Dec 29, 2010

Contertainer (container + entertainer)















Contertainer, designed by dpavilion, architects of Surabaya – Indonesia, is an amalgam of two words: container and entertainer.

From its outer look, at a glance one can see an architectural form made of several brightly painted containers—red, yellow, blue and light green—in attractive position and composition, thus forming a contertainer.

Contertainer is situated in Batu, East Jawa, Indonesia. Batu is a relatively new town which still retains a strong agricultural nuance. Perhaps it is a town with a village-like atmosphere. Contertainer is a public facility, consisting of a polyclinic and a library, where ordinary people can come and use the facilities for free. The appearance of the contertainer in town can be perceived through various angles, for the appearance of an architectural work would be followed by many effects which it produces.



































































Designed by dpavilion Architects in CONTEMPORIST

Dec 28, 2010

In Progress: Daeyang Gallery and House by Steven Holl Architects

In Progress: Daeyang Gallery and House by Steven Holl Architects

We’ve just received some news from our friends at Steven Holl Architects regarding the progress of their latest private gallery and residence. Situated in the hillside of the Kangbuk section of , , the project’s geometry is an experimental reaction to a 1967 sketch for a music score by the composer Istvan Anhalt, “Symphony of Modules,” discovered in a book by John Cage titled “Notations”.   This strategy, which runs parallel to a research studio on “the architectonics of music,” results in three separate pavilions connected by a sheet of water that establishes the plane of reference from above and below.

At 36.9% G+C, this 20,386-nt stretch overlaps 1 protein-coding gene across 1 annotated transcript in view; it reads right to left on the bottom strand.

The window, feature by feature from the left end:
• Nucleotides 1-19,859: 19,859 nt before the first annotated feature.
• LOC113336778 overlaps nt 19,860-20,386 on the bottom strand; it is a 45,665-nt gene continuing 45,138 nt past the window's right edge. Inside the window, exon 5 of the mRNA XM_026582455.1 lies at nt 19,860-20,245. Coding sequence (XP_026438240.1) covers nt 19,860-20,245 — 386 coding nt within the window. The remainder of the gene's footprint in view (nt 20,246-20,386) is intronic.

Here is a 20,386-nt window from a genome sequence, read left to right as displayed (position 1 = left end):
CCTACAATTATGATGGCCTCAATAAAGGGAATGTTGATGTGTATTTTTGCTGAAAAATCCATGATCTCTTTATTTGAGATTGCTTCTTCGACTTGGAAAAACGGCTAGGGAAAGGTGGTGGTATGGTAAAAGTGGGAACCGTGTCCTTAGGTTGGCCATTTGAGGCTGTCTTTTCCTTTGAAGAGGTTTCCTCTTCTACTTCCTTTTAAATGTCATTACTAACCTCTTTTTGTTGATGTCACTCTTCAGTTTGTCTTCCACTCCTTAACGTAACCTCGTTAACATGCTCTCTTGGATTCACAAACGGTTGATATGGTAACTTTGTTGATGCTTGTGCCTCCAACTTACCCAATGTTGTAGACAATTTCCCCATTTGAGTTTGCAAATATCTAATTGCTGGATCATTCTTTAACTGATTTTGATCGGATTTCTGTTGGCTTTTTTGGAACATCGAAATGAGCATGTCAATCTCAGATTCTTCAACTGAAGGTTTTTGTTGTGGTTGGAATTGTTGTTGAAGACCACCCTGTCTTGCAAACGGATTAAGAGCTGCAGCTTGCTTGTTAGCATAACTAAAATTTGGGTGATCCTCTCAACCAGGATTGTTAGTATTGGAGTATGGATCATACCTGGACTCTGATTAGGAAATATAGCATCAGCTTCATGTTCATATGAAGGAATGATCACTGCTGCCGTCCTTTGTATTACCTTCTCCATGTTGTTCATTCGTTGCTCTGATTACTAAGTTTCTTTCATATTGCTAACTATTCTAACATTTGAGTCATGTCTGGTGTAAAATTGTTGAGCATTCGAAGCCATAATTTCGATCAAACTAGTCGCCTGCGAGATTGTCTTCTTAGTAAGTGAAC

More construction photos, renderings and of course, Holl’s infamous watercolors after the break.
Arriving through bamboo formed garden wall at the entry court, a visitor continues through the front door and ascends a low stairs. At this point, the viewer is eye level with the central pond, causing the three pavilions to appear as though floating on their own reflections.
Once inside the pavilions, slivers of light burst through 55 skylight strips on the roofs, creating dynamic illumination patterns on the interior. This offers the “idea of space as silent until activated by light.” Light bends around the inner spaces by way of 5 strips of clear glass positioned to make the light turn.
The interiors of the pavilions are red and charcoal stained bamboo with the skylights cutting through a red bamboo ceiling. Exteriors are a rain skin of specially treated brass which ages naturally within the landscape.
A reflection pool, framed by gardens, runs perpendicular to the skylight strips. The strips of glass lenses bring dappled light to the white plaster walls and white granite floor of the gallery below.
The placement of the pavilions activate different levels of the ground plane with light playing the crucial role of both distinguishing different moments and uniting the separate entities and interstitial spaces.
We’ll keep you updated as construction moves along.

Daeyang Gallery and House